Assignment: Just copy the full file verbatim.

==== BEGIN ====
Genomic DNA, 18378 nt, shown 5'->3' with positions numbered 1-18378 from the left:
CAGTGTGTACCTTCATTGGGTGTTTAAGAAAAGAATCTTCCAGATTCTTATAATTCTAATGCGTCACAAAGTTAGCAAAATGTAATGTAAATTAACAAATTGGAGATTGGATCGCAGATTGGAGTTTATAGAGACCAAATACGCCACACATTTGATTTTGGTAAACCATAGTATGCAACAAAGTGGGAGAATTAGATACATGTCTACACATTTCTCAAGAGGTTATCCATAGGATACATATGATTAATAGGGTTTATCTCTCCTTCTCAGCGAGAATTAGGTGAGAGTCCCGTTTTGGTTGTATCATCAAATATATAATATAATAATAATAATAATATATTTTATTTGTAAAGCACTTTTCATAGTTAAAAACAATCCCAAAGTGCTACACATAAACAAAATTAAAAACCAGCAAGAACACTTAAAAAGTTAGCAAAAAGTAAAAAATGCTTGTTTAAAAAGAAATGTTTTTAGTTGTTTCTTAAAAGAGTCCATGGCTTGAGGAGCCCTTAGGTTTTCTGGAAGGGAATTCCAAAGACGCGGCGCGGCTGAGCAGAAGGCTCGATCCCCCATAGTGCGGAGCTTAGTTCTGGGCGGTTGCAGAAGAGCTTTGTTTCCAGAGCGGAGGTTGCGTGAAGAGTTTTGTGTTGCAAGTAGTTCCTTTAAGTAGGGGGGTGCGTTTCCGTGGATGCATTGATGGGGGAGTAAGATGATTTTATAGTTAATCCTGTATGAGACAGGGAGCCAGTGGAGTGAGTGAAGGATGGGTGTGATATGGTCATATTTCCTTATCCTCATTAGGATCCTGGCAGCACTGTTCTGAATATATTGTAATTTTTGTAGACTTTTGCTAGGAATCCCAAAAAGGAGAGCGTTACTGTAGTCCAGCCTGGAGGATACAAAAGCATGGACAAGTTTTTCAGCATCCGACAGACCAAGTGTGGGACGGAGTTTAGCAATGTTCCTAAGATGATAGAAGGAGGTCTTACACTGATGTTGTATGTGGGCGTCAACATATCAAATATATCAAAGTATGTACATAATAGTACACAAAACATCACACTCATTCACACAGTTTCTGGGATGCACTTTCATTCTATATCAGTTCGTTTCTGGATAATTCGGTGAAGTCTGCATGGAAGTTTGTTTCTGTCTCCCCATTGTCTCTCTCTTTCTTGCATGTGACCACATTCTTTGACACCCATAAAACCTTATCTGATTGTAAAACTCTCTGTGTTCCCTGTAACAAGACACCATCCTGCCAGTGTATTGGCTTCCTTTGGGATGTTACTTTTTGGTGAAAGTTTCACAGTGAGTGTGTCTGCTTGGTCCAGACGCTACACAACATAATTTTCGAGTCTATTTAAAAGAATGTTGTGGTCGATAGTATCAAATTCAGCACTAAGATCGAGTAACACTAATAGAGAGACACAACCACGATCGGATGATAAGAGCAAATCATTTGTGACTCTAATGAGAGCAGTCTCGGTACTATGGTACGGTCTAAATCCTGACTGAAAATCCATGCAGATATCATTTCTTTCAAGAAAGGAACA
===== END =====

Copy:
Genomic DNA, 18378 nt, shown 5'->3' with positions numbered 1-18378 from the left:
CAGTGTGTACCTTCATTGGGTGTTTAAGAAAAGAATCTTCCAGATTCTTATAATTCTAATGCGTCACAAAGTTAGCAAAATGTAATGTAAATTAACAAATTGGAGATTGGATCGCAGATTGGAGTTTATAGAGACCAAATACGCCACACATTTGATTTTGGTAAACCATAGTATGCAACAAAGTGGGAGAATTAGATACATGTCTACACATTTCTCAAGAGGTTATCCATAGGATACATATGATTAATAGGGTTTATCTCTCCTTCTCAGCGAGAATTAGGTGAGAGTCCCGTTTTGGTTGTATCATCAAATATATAATATAATAATAATAATAATATATTTTATTTGTAAAGCACTTTTCATAGTTAAAAACAATCCCAAAGTGCTACACATAAACAAAATTAAAAACCAGCAAGAACACTTAAAAAGTTAGCAAAAAGTAAAAAATGCTTGTTTAAAAAGAAATGTTTTTAGTTGTTTCTTAAAAGAGTCCATGGCTTGAGGAGCCCTTAGGTTTTCTGGAAGGGAATTCCAAAGACGCGGCGCGGCTGAGCAGAAGGCTCGATCCCCCATAGTGCGGAGCTTAGTTCTGGGCGGTTGCAGAAGAGCTTTGTTTCCAGAGCGGAGGTTGCGTGAAGAGTTTTGTGTTGCAAGTAGTTCCTTTAAGTAGGGGGGTGCGTTTCCGTGGATGCATTGATGGGGGAGTAAGATGATTTTATAGTTAATCCTGTATGAGACAGGGAGCCAGTGGAGTGAGTGAAGGATGGGTGTGATATGGTCATATTTCCTTATCCTCATTAGGATCCTGGCAGCACTGTTCTGAATATATTGTAATTTTTGTAGACTTTTGCTAGGAATCCCAAAAAGGAGAGCGTTACTGTAGTCCAGCCTGGAGGATACAAAAGCATGGACAAGTTTTTCAGCATCCGACAGACCAAGTGTGGGACGGAGTTTAGCAATGTTCCTAAGATGATAGAAGGAGGTCTTACACTGATGTTGTATGTGGGCGTCAACATATCAAATATATCAAAGTATGTACATAATAGTACACAAAACATCACACTCATTCACACAGTTTCTGGGATGCACTTTCATTCTATATCAGTTCGTTTCTGGATAATTCGGTGAAGTCTGCATGGAAGTTTGTTTCTGTCTCCCCATTGTCTCTCTCTTTCTTGCATGTGACCACATTCTTTGACACCCATAAAACCTTATCTGATTGTAAAACTCTCTGTGTTCCCTGTAACAAGACACCATCCTGCCAGTGTATTGGCTTCCTTTGGGATGTTACTTTTTGGTGAAAGTTTCACAGTGAGTGTGTCTGCTTGGTCCAGACGCTACACAACATAATTTTCGAGTCTATTTAAAAGAATGTTGTGGTCGATAGTATCAAATTCAGCACTAAGATCGAGTAACACTAATAGAGAGACACAACCACGATCGGATGATAAGAGCAAATCATTTGTGACTCTAATGAGAGCAGTCTCGGTACTATGGTACGGTCTAAATCCTGACTGAAAATCCATGCAGATATCATTTCTTTCAAGAAAGGAACA